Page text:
The legislature of Virginia appointed him a commissioner to confer with President Buchanan and arrange, if possible, for the maintenance of the status quo in the matter of Fort Sumter, in Charleston harbour; but his efforts were unavailing.
The most important unofficial contemporary works are the Histories of John Knox, Bishop John Lesley, George Buchanan, and Robert Lindsay of Pitscottie; the Diurnal of Remarkable Occurrents from the death of James IV.
More recently poems have been composed on the subject in German by Adolf Wilbrandt, Fritz Lienhard and others; in English by Robert Buchanan, and in Dutch by H.
In this speech, delivered in the state House of Representatives, Lincoln charged Pierce, Buchanan, Taney and Douglas with conspiracy to secure the Dred Scott decision.
At the November election the Republican vote was 126,084, the Douglas Democratic vote was 121,940 and the Lecompton (or Buchanan) Democratic vote was 5091; but the Democrats, through a favourable apportionment of representative districts, secured a majority of the legislature (Senate: 14 Democrats, II Republicans; House: 40 Democrats, 35 Republicans), which re-elected Douglas.
JAMES BUCHANAN (1791-1868), fifteenth president of the United States, was born near Foltz, Franklin county, Pennsylvania, on the 23rd of April 1791.
On the expiration of his term of office(March 4, 1861) Buchanan retired to his home at Wheatland, near Lancaster, Pennsylvania, where he died on the 1st of June 1868.
See George Ticknor Curtis, The Life of James Buchanan (2 vols., New York, 1883), the standard biography; Curtis, however, was a close personal and political friend, and his work is too eulogistic. More trustworthy, but at times unduly severe, is the account given by James Ford Rhodes in the first two volumes of his History of the United States since the Compromise of 1850 (New York, new edition, 1902 et seq.).
John Bassett Moore has edited The Works of James Buchanan, comprising his Speeches, State Papers, and Private Correspondence (Philadelphia, 1908 et seq.).
He was appointed territorial governor of Kansas in the spring of 1857 by President Buchanan, but in November of the same year resigned in disgust, owing to his opposition to the Lecompton Constitution.
A hideous tale is told by Buchanan against his private morals, but it is certainly inaccurate in detail, and is uncorroborated, while it appears to turn on a confusion between an alleged royal mistress, " the Daisy," and Margaret (Daisy), the king's own sister.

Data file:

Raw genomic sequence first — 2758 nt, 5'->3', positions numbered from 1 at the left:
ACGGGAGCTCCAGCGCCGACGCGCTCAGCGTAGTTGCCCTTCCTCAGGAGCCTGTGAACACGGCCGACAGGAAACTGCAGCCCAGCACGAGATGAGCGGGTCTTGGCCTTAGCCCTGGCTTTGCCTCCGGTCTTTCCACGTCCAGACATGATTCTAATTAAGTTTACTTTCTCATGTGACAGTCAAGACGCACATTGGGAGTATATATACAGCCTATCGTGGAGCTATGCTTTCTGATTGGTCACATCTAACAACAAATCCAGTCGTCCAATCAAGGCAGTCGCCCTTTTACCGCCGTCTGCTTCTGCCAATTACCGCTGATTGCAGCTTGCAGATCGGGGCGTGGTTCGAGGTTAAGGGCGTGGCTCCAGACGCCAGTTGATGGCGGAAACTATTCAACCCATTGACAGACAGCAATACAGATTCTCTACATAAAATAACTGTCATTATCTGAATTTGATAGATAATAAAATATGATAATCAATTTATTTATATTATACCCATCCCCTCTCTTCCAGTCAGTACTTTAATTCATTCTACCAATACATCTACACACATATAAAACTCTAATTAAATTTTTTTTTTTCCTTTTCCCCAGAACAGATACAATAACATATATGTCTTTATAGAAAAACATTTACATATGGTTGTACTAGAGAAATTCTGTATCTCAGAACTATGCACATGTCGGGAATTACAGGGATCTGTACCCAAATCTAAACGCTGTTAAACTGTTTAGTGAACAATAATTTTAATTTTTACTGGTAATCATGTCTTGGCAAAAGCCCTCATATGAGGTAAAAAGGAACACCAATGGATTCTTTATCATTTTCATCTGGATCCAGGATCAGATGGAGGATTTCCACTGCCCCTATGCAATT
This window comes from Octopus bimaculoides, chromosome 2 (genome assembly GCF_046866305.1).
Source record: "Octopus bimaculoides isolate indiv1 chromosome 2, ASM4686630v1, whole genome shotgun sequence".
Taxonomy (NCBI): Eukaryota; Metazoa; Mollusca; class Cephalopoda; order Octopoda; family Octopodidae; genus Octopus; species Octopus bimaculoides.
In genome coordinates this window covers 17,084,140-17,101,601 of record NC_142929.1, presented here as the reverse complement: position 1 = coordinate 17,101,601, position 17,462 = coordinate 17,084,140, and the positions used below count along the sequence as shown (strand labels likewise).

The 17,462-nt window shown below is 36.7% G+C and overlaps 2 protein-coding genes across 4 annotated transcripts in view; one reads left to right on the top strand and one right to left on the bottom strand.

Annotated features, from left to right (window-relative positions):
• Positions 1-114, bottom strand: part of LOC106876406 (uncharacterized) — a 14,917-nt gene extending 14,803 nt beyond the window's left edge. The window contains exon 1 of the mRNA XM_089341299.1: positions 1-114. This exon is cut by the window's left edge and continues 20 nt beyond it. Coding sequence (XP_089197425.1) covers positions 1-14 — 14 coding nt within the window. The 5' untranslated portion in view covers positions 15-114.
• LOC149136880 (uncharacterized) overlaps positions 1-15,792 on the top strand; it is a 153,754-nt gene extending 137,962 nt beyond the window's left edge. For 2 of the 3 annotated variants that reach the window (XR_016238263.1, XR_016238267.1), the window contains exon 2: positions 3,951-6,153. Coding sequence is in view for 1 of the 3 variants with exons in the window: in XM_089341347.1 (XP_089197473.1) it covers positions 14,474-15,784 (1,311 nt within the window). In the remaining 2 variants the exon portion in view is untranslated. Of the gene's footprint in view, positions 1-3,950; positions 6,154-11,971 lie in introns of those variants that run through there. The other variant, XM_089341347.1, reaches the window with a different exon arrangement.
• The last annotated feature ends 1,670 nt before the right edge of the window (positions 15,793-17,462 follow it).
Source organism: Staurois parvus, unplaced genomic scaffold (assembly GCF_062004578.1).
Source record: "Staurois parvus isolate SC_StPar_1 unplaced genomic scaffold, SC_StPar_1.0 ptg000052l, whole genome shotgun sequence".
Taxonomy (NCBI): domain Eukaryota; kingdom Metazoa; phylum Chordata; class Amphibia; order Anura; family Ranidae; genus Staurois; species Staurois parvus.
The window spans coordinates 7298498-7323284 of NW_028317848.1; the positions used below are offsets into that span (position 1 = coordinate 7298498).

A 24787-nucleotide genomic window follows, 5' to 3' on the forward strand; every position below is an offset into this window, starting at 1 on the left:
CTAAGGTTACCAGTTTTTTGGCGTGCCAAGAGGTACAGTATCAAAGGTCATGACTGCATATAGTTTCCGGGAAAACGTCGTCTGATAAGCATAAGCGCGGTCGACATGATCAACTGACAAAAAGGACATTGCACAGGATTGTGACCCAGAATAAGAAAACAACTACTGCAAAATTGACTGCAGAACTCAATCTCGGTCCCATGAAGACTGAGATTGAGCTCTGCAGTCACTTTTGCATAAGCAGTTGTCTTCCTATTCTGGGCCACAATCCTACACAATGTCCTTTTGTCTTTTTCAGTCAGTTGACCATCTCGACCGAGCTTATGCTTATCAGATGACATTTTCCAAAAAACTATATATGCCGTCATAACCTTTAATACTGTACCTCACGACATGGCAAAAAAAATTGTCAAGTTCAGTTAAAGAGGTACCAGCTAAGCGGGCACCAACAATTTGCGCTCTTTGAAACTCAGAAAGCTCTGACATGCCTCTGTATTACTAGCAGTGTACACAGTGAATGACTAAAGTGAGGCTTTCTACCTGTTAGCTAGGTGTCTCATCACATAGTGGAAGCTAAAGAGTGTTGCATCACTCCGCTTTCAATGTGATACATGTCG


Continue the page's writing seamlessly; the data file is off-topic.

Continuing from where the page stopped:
It is clear to any reader of Ferrerius, Lesley and Buchanan that they all drew from a common source, now unknown, and this source may well have been a chronicle inspired by James's enemies.
The truth of this matter is obscure; our early historians of this age, Protestants like Knox and Pitscottie, with Buchanan and the Catholic Lesley, are seldom to be trusted without documentary corroboration.
Some twelve martyrs at least perished in 1539-1540, and George Buchanan, whose satires on the Franciscans delighted the king, escaped to France, in circumstances which he described diversely on different occasions, as was his habit.
While Buchanan represents the pair as indulging in a guilty passion, the French ambassador, du Croc, avers that Mary was never in better repute with her subjects.
In 1575, at the General Assembly, Andrew Melville, now a man of thirty, and, with Buchanan, the foremost scholar of Scotland, especially in Greek, caused the lawfulness of bishops to be mooted.
The main work continued to be done in Latin, and to better purpose by Hector Boece (q.v.), John Major and George Buchanan (q.v.) than by the earlier annalists Fordun (q.v.) and Bower (q.v.).
The bill was finally passed by the Senate on the 20th of February 1861, and was signed by President Buchanan on the 2nd of March following.
This bill passed both houses, but was vetoed in February 1859 by President Buchanan on the ground that it would cause friction between the states, that it would be uneconomical, that it might encourage fraudulent speculation, that it would injure existing institutions, and that it was unconstitutional.
In the ensuing election he was defeated by James Buchanan by 174 to 114 electoral votes.